Putin vows to continue war in Ukraine as peace talks are ‘at a dead end’
President Vladimir Putin said peace talks with Ukraine are “at a dead end” and vowed to continue Russia’s invasion as Kyiv accused Moscow of sabotaging the negotiations.
There’s been no word of progress for days in video-link peace talks after Ukraine accused Russian troops of carrying out war crimes including killing unarmed civilians in Bucha and other towns in the north. Western leaders have called for international investigations of the deaths.
In his first public comments on the alleged atrocities, Putin first compared them to U.S. attacks on cities like Raqqa in Syria and then called the Bucha claims “fake.”
Russia’s almost seven-week offensive is going “according to plan,” Putin said Tuesday at a joint press conference at the Vostochny Cosmodrome in the Russian Far East with Belarusian President Alexander Lukashenko.
Dialog continued between the two sides by video link after the last in-person meeting in Istanbul on Mar. 29. There’s been no public confirmation of talks this week. Putin accused Ukraine of backing off earlier concessions, but Kyiv’s public position has not changed and it blames Russia for the lack of progress.
“The talks are extremely difficult,” said the chief Ukrainian negotiator Mykhailo Podolyak, adding that Russia is “sticking to its traditional practice of publicly pressing on the negotiating process.”
Putin said that without a peace deal, “the military operation will continue until its final completion and the tasks that were set at the start of the operation are achieved.”
He told workers at the cosmodrome conflict with Ukraine was “inevitable” because of its close ties with the West. But while the Kremlin originally justified the offensive as needed to “de-militarize” and “de-Nazify” Ukraine by ousting its pro-Western democratically elected government, Putin said Tuesday the main goal is to “help” the people of Donbas.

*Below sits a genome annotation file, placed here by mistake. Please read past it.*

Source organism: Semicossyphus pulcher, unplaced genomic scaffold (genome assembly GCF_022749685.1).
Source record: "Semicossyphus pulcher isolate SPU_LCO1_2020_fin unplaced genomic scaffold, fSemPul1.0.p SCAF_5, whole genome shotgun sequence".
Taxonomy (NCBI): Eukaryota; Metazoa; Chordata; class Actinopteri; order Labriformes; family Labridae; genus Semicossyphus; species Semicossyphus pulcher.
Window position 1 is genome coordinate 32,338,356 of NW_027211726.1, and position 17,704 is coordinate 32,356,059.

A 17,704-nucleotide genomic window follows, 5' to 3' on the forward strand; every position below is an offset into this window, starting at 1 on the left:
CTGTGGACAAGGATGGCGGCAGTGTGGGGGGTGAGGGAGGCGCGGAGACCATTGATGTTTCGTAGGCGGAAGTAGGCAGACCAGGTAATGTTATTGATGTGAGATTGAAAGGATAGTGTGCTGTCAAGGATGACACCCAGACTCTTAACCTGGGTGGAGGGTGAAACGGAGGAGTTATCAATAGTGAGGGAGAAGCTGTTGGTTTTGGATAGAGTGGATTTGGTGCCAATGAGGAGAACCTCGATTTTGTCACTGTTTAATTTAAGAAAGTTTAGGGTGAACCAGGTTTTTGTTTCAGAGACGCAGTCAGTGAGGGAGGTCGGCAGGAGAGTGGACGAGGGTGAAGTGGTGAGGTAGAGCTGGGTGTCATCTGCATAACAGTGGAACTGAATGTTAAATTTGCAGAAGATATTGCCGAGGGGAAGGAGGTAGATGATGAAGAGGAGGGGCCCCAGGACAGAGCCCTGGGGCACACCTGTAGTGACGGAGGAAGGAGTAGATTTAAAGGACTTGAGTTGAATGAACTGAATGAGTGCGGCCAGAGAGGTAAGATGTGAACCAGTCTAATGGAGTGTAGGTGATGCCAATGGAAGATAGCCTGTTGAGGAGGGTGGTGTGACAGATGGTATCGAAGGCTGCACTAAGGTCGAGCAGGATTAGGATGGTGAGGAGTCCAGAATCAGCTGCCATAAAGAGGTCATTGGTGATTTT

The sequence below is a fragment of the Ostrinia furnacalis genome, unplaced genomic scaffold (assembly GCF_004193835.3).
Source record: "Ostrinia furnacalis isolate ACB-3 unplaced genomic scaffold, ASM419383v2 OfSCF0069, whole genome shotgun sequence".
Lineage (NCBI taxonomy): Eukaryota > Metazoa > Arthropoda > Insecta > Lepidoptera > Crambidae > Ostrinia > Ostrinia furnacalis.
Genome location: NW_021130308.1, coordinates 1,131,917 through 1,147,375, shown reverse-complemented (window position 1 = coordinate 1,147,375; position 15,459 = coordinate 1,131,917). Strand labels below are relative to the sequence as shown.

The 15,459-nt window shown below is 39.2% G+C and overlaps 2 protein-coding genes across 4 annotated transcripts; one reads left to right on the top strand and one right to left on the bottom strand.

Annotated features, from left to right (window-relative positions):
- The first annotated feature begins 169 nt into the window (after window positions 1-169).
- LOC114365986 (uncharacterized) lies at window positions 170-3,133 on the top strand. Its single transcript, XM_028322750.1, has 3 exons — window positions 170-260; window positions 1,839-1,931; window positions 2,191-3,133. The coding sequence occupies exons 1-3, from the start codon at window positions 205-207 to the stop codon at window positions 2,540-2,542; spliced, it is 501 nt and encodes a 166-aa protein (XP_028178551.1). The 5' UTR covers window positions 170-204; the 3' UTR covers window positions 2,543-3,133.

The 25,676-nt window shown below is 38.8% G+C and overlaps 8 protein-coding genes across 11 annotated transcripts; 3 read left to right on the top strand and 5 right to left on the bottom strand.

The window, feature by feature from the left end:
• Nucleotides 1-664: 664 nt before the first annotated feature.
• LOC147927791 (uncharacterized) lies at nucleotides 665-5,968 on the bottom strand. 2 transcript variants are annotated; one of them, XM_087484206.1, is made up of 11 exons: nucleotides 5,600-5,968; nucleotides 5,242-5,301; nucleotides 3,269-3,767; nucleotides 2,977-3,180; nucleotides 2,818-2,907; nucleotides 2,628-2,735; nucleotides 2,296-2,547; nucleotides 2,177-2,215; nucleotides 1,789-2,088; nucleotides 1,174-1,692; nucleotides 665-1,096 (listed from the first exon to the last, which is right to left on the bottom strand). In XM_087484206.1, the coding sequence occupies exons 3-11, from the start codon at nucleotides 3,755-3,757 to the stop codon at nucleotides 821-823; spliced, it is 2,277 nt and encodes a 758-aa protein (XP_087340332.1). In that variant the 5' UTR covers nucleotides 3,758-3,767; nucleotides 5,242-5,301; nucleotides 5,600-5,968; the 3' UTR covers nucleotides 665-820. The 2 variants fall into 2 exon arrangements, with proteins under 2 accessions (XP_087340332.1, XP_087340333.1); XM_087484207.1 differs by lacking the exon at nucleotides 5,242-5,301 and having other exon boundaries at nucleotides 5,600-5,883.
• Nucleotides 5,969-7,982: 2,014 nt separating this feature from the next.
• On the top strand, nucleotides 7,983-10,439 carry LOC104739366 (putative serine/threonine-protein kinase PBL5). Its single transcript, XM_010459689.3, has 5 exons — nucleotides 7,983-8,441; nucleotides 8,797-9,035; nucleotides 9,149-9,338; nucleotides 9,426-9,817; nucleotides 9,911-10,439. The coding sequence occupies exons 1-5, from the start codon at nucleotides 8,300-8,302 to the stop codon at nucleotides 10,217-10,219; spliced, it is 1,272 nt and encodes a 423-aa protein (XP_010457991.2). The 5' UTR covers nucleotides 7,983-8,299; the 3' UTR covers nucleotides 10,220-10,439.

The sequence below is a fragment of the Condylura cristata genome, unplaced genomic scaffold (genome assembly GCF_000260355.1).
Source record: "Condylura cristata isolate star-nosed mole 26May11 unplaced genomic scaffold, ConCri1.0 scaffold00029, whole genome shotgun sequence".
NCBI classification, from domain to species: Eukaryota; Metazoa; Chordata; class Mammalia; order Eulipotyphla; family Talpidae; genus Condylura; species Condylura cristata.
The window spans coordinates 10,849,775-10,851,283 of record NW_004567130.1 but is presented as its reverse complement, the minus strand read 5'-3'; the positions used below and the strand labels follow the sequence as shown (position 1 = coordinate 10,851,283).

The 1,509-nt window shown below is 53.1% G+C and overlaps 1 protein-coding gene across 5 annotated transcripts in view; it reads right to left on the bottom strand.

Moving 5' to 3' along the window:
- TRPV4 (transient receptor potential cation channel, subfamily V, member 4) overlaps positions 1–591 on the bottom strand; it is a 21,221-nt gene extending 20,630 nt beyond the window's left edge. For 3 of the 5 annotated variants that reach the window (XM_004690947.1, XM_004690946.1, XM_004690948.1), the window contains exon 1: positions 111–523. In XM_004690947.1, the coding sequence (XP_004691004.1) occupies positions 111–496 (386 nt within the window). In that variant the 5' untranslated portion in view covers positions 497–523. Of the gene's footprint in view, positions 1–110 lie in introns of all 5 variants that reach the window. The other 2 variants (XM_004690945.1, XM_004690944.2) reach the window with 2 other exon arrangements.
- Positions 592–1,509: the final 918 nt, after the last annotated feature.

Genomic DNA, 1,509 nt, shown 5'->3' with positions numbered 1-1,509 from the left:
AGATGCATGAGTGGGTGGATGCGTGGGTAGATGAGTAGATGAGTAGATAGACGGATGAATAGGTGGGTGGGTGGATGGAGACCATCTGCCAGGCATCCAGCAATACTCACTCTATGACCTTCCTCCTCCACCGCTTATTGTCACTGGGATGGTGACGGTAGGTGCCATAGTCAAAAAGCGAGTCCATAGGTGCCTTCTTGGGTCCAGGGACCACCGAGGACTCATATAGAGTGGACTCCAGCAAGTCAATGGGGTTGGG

After facing major losses and the failure to capture the capital Kyiv, Russia has scaled back its war aims in Ukraine. It’s now preparing a new offensive aimed at solidifying control of the eastern Donbas region that is partly controlled by Kremlin-backed separatists and securing a land bridge to the Crimea peninsula Putin annexed in 2014.
Russia’s economy has withstood the West’s sanctions “blitzkrieg,” Putin said, citing the recovery of the ruble’s exchange rate. But he conceded that logistics and payment systems remain a weakness and the long-term impact of western limits could be more painful. The government is expecting an economic contraction of as much as 10% this year, the worst in more than two decades.
The Russian president said he hoped that “good sense” will ultimately prevail in the West, leading to the easing of sanctions. He also said that while rising inflation related to the crisis “inevitably” will cause political problems for Western leaders, Russian public support for his policy remains strong.
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